Graham’s face reddened as his voice gave in to the emotions that were making his hands shake and pushed tears to his eyes. Sighing deeply he cleared his throat and with a barely audible voice apologised. “I’m crying. I still cry. I can’t help it. I’m sorry. It’s hard to talk about it. I’ve been in ﬁ re ﬁ ghting for forty years and that was probably the scariest night I’ve ever had”. Graham’s eyes shift to the scarred landscape that surrounds his property on all sides. The devastation that meets the eye makes it hard to forget: the hillsides are covered in the charred matchstick remains of a once dense forest ﬁ lled with old cedar trees. Scanning the terrain, Graham’s wife Jennifer recollects how before the ﬁ re, the forest cover was so dense they could neither see nor hear their neighbours or local traffi c. Asked if she has gotten used to it three years on, Jennifer shakes her head, “No. Still makes me feel sad”. Her sentiment is echoed in Graham’s lingering feeling of devastation wrought unnecessarily:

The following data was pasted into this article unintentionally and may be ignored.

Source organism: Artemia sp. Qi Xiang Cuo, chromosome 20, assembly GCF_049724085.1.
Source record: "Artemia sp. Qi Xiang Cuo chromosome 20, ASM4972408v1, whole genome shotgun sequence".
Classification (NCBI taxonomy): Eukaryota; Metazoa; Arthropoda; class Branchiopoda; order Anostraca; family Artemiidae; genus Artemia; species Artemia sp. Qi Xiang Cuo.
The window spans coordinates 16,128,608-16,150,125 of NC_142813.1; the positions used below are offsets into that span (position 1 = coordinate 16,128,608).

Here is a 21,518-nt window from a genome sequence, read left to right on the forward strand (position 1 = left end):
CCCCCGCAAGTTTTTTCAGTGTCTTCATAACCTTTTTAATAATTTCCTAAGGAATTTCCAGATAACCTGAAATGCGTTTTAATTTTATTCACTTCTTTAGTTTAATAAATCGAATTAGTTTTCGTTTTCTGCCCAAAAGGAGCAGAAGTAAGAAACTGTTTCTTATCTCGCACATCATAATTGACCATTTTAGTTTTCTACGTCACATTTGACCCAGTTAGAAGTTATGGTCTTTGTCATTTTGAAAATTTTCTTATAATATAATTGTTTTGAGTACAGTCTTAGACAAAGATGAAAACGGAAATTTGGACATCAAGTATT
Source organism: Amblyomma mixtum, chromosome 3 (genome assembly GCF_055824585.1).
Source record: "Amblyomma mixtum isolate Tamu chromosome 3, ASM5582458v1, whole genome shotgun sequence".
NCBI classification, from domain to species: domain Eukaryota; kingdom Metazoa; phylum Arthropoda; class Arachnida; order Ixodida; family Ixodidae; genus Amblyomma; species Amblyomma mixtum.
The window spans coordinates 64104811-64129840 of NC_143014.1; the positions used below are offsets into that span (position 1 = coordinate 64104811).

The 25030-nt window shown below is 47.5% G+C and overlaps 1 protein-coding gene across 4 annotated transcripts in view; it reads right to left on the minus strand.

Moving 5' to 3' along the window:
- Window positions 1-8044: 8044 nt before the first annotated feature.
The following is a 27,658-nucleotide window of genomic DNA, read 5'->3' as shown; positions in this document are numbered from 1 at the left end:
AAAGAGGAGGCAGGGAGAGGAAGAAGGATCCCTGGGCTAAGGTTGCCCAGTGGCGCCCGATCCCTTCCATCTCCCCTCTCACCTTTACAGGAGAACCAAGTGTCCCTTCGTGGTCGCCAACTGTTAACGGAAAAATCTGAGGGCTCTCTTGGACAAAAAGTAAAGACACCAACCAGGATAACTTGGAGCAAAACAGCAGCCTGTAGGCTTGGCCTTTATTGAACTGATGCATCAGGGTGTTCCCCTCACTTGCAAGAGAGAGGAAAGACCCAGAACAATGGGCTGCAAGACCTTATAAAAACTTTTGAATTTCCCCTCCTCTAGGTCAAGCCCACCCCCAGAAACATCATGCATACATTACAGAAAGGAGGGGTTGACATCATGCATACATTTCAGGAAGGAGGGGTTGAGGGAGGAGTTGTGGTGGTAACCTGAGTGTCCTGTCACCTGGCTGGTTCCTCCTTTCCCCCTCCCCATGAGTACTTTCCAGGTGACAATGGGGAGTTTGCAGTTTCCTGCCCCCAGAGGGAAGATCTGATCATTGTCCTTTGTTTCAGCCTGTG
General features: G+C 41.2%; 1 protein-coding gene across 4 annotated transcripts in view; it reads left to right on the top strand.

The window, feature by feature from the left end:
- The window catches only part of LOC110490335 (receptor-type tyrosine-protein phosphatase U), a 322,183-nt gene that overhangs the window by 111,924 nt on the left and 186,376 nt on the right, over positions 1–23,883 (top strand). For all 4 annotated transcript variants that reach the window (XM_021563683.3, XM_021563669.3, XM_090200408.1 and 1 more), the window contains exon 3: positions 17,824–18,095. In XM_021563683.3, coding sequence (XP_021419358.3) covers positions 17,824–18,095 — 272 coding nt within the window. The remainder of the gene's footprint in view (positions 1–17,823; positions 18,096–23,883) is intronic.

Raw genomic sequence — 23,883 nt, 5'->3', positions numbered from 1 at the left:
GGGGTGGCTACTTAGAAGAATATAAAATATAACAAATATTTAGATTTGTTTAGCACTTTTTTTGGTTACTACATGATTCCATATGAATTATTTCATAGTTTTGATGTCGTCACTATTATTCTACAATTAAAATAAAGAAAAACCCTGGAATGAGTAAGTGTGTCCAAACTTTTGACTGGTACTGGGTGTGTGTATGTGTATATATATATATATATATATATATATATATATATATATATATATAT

They just shouldn’t have burned that day. The winds howled seventy miles an hour that night and brought the ﬁ re down through here. That’s not to say that the wildﬁ re would have gotten it anyway. But they didn’t help. I have plenty of training; been on a zillion ﬁ res. You just don’t do that. (♂ CA Apr. 2011)
A feeling of helplessness ﬁ lls the space between us on the porch. As he listened in on the radio communications that night from his position on the ﬁ reline, the feeling of helplessness Graham felt as he heard the devastating orders to back burn, despite local advice of an imminent treacherous wind change, is indescribable. At one and the same time he was on home turf yet paradoxically neither at home nor in a position to act on a deep personal knowledge of the local terrain. For Graham it became the end of a long and much-loved ﬁ re ﬁ ghting career. The trauma planted a seed of distrust towards the ‘system’ charged with the responsibility of managing wildﬁ res in California.